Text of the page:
London — Almost 10 years since Cyprus made its maiden gas discovery at Aphrodite, there are increasing signs that the long-awaited development may finally be gaining momentum.
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Discovered in 2011 by the US' Noble Energy, the development of the 4.1 Tcf field has been delayed by uncertainties over how best to monetize the resource.
And despite an agreement with Cairo to pipe Aphrodite gas to Egypt and the signing last year of a new gas exploitation agreement between the field partners and the Cypriot government, the industry downturn and the coronavirus pandemic threatened to slow work again.
In June, Noble said it was "adjusting" its Cyprus activity schedule in response to the pandemic and low-price environment for commodities.
But then, enter Chevron.
The US major's $5 billion takeover bid for Noble in July, if completed, will give it a central role in both the Cypriot and Israeli offshore gas sectors, and could be the boost Aphrodite needs to finally get off the ground.
On Aug. 31, Cypriot President Nicos Anastasiades met virtually with Chevron CEO Mike Wirth and Noble CEO David Stover for talks on Aphrodite.
"The companies reaffirmed their commitment to the Aphrodite field development plan without any further delays," Anastasiades tweeted after the meeting.
Noble is operator of Aphrodite with a 35% share. Its partners are Shell (35%) and Israel's Delek Drilling (30%).
Under the development plan, gas from Aphrodite is to be piped through a new offshore line to the Shell-operated Idku LNG plant in Egypt for export.
According to Delek, the development plan -- excluding the subsea pipeline to Egypt -- would cost some $2.5-$3.5 billion and the estimated work plan until the date of the adoption of the FID would be $150-$200 million.
Delek said in November last year the partners were to drill an appraisal well within two years, with FID expected in 2022 and first gas in 2025.
Chevron said the takeover of Noble was an "exciting opportunity" given its high-quality assets.
"Chevron is committed to work collaboratively with governments to build upon the successful partnerships already established by Noble," a company spokeswoman said Sept. 1.
"We aim to be a strategic partner in the countries where we operate, bringing to our assets environmental, technical, and operational knowledge as well as global best practices."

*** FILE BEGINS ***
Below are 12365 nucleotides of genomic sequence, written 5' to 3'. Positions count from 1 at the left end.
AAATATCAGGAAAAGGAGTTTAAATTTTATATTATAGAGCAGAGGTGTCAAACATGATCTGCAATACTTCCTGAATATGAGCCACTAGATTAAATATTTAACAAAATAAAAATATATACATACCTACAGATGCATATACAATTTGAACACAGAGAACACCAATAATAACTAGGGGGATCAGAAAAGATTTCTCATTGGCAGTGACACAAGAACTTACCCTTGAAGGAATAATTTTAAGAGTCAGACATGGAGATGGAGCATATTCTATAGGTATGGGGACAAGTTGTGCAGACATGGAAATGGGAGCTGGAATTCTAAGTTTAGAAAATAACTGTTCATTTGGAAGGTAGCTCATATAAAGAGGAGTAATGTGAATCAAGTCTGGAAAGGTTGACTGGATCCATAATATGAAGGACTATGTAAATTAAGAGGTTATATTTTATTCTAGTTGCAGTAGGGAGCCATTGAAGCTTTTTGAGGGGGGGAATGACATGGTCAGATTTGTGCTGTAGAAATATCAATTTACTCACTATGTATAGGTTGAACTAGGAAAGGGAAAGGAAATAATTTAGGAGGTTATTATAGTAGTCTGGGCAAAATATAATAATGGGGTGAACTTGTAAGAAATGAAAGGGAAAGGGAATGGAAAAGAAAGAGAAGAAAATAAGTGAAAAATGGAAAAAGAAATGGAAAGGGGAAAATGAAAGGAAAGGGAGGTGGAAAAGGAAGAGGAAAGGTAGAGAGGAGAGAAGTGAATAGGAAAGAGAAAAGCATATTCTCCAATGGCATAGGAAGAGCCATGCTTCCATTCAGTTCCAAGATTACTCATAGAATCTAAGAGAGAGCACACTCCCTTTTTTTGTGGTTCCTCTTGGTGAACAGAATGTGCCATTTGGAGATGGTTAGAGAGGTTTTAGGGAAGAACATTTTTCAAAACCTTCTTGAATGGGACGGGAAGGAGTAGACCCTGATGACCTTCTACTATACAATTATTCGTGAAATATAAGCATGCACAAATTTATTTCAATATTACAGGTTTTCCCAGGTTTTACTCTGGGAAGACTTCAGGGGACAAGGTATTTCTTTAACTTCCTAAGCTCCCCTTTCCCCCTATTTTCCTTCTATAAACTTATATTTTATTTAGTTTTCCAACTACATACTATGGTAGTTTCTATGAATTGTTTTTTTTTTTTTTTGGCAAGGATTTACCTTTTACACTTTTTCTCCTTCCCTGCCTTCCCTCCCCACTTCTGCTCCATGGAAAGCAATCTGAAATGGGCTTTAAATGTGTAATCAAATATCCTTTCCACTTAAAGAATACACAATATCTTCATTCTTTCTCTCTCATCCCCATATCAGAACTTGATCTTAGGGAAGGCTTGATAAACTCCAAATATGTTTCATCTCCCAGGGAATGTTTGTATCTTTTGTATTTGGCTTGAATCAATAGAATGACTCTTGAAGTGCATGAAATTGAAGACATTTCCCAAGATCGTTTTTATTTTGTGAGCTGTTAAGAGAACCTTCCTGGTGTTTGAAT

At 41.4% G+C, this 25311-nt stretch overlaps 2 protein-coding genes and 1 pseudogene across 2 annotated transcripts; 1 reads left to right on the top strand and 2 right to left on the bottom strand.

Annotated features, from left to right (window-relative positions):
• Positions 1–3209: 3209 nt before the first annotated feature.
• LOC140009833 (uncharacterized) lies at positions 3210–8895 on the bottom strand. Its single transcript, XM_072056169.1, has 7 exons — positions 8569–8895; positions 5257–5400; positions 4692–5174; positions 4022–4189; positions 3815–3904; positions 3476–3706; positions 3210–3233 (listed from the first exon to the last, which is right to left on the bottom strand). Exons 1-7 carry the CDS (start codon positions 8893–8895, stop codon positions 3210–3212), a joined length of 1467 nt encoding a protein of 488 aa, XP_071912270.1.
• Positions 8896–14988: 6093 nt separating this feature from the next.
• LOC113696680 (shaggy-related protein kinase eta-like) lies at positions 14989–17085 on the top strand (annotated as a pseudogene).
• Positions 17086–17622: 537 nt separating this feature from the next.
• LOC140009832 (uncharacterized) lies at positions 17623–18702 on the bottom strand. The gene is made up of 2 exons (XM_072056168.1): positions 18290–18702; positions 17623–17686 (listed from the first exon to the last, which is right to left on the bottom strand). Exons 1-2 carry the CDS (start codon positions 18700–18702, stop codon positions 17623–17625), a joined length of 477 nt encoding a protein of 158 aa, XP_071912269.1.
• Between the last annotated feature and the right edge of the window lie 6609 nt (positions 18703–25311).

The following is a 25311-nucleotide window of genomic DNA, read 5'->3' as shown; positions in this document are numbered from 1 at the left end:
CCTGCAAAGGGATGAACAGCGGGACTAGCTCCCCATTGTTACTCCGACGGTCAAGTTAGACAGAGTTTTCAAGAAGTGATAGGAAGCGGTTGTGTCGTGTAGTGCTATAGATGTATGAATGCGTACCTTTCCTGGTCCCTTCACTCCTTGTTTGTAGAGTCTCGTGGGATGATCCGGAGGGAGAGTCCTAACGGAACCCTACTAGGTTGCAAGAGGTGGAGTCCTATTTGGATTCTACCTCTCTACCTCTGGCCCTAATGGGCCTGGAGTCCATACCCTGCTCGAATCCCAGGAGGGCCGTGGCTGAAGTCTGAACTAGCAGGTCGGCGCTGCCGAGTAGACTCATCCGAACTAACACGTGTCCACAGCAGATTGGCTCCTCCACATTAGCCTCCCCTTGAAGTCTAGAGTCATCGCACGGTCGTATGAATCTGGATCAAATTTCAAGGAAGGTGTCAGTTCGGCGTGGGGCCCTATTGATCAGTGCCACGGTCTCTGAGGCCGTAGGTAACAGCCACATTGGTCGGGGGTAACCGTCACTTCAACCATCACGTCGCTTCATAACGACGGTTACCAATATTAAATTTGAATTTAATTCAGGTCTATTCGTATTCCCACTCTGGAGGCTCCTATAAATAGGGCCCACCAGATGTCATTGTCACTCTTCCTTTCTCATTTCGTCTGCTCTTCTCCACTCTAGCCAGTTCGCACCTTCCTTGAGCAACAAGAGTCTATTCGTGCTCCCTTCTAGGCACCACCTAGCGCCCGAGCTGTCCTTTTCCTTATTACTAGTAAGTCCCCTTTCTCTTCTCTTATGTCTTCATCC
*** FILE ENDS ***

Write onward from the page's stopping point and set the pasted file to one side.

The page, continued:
Talks between Cyprus and Egypt about the development of a pipeline to bring Aphrodite gas to shore have also continued in recent weeks.
Egyptian oil minister Tarek el-Molla held talks last month with his Cypriot counterpart Natasa Pilides on cooperation between the two countries in the oil and gas sector and their ongoing collaboration under the regional East Mediterranean Gas Forum (EMGF) platform.
They have also discussed the possibility of turning the EMGF into a full-fledged governmental international organization.
Energy ministers from across the East Mediterranean met in January this year to finalize the founding framework of the forum, designed to promote regional cooperation in the gas sector.
Ministers from Egypt, Cyprus, Greece, Israel, Italy, Jordan and the Palestinian National Authority met in Cairo for the third time since January 2019 to cement the creation of the EMGF.
The ministers agreed to submit an initialed framework document to the European Commission for review, after which it will be signed by the founding members once compliance with EU law is guaranteed.
The first meeting of the ministers took place in January 2019 when it was agreed to create the EMGF, with a second ministerial meeting in July 2019, when it was agreed to accelerate work.
The EMGF excludes Turkey, which continues to drill offshore Cyprus despite widespread international condemnation.
Turkey -- which last month announced a 320 Bcm gas discovery in the Black Sea -- has said it would continue its gas exploration activity in the East Mediterranean where it has already drilled a handful of wells.